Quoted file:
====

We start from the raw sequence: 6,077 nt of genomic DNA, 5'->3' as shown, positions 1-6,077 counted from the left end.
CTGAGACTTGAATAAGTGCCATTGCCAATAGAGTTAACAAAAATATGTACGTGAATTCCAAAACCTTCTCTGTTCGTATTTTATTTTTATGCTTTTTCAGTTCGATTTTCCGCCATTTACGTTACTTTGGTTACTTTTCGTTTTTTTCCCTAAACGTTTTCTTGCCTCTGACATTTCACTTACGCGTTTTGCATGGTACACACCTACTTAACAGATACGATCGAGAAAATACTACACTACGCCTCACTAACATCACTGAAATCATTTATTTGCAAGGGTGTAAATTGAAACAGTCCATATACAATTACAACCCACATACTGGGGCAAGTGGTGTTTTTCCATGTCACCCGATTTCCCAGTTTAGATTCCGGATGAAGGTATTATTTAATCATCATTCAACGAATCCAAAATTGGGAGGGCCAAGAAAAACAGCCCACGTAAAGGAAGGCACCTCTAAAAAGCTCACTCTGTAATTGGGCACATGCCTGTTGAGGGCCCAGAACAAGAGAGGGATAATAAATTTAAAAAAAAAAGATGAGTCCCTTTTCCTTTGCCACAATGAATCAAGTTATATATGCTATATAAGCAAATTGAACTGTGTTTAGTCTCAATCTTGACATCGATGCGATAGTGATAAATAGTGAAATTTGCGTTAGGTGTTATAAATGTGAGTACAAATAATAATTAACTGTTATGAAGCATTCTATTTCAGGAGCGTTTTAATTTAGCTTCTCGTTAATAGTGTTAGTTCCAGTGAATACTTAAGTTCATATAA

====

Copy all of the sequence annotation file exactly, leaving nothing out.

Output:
We start from the raw sequence: 6,077 nt of genomic DNA, 5'->3' as shown, positions 1-6,077 counted from the left end.
CTGAGACTTGAATAAGTGCCATTGCCAATAGAGTTAACAAAAATATGTACGTGAATTCCAAAACCTTCTCTGTTCGTATTTTATTTTTATGCTTTTTCAGTTCGATTTTCCGCCATTTACGTTACTTTGGTTACTTTTCGTTTTTTTCCCTAAACGTTTTCTTGCCTCTGACATTTCACTTACGCGTTTTGCATGGTACACACCTACTTAACAGATACGATCGAGAAAATACTACACTACGCCTCACTAACATCACTGAAATCATTTATTTGCAAGGGTGTAAATTGAAACAGTCCATATACAATTACAACCCACATACTGGGGCAAGTGGTGTTTTTCCATGTCACCCGATTTCCCAGTTTAGATTCCGGATGAAGGTATTATTTAATCATCATTCAACGAATCCAAAATTGGGAGGGCCAAGAAAAACAGCCCACGTAAAGGAAGGCACCTCTAAAAAGCTCACTCTGTAATTGGGCACATGCCTGTTGAGGGCCCAGAACAAGAGAGGGATAATAAATTTAAAAAAAAAAGATGAGTCCCTTTTCCTTTGCCACAATGAATCAAGTTATATATGCTATATAAGCAAATTGAACTGTGTTTAGTCTCAATCTTGACATCGATGCGATAGTGATAAATAGTGAAATTTGCGTTAGGTGTTATAAATGTGAGTACAAATAATAATTAACTGTTATGAAGCATTCTATTTCAGGAGCGTTTTAATTTAGCTTCTCGTTAATAGTGTTAGTTCCAGTGAATACTTAAGTTCATATAA